Quantitatively, our data supports the web vs. client continuity challenges. PTC offers both web and client products in the market, with data feedback loops for utilization. With the widespread “shelter-in-place” orders, PTC has measured significantly better for business continuity with web products than client products (and even greater continuity with fully SaaS products).
For our customers with multiple PLM’s, they’ve experienced severe downtimes from their client-architecture PLM’s failing to connect in their new distributed environments, thus praising the ease of using Windchill during their sudden work-at-home mandates.
So, to summarize, it’s best to go web-based with PLM wherever you can since cloud/SaaS is an additional asset for continuity.
An effective web-based cloud-ready PLM solution removes any client desktop complexities since users should only need browsers on their devices to utilize the software. Not only do casual users work entirely web-based through the browsers on their devices, but expert users do too, for even the most sophisticated PLM tasks.
Additionally, a cloud-ready PLM should have a SaaS offering and operational services with both uptime and security compliance, ensuring PLM users can reliably and securely do their work from their device browsers. Operationally, PTC has hosted Federal Government agencies since 2002 and, for security and compliance, PTC has been FedRAMP Authorized since 2017.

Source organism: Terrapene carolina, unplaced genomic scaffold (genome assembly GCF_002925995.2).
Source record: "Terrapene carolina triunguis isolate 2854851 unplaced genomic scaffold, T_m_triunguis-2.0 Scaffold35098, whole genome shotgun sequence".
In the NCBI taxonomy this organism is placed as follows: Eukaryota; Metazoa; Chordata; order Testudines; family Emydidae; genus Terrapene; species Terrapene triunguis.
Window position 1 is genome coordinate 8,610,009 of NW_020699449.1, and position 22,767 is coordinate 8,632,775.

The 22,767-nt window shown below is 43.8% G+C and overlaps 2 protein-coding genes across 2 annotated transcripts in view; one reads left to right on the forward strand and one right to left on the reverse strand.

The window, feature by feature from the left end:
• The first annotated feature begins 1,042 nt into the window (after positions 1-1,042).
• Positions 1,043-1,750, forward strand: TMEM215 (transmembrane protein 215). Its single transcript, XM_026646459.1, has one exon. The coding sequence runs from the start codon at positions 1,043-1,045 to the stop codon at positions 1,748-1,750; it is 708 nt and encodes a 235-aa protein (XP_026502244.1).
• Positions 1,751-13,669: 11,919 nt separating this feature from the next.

In these tumultuous times, are you confident in your ability to drive product development imperatives? PTC makes it possible. With PTC's Windchill, your PLM system will be cloud-ready, ensuring your teams can design anywhere, securely and with ease, so you can keep your business running.
H. Brent Baker, Sr., VP, Worldwide Federal Aerospace and Defense (FA&D), Maj Gen (USAF, Retired), functions as the key leader in PTC’s FA&D business in the Americas and globally. In this role, General Baker ensures PTC’s “Out of the Box” software solutions are provided to the customer thereby ensuring immediate and significant value. He establishes the tone and momentum to gain “first to market” solutions in the FA&D organization and spearheads strategic plans and new offerings based on expertise in industry and government. General Baker develops the operational plans that encompasse the FA&D sector for PTC, and establishes partnerships with key leaders in FA&D. He communicates PTC’s commitment to the industry externally to all parties in the “Congress to Warfighter” value chain, and ensures PTC’s sales team is equipped to fully demonstrate the technical solutions to customers and clients.
Prior to this role, General Baker was the Vice Commander, Air Force Materiel Command, Wright-Patterson Air Force Base, Ohio. He directed policy and procedures affecting AFMC aircraft maintenance, munitions, supply, logistics plans, transportation and packaging methods, and logistics data systems. As the staff lead for logistics and life cycle sustainment issues, General Baker planned and coordinated product support and acquisition logistics for fielded and emerging Air Force weapon systems.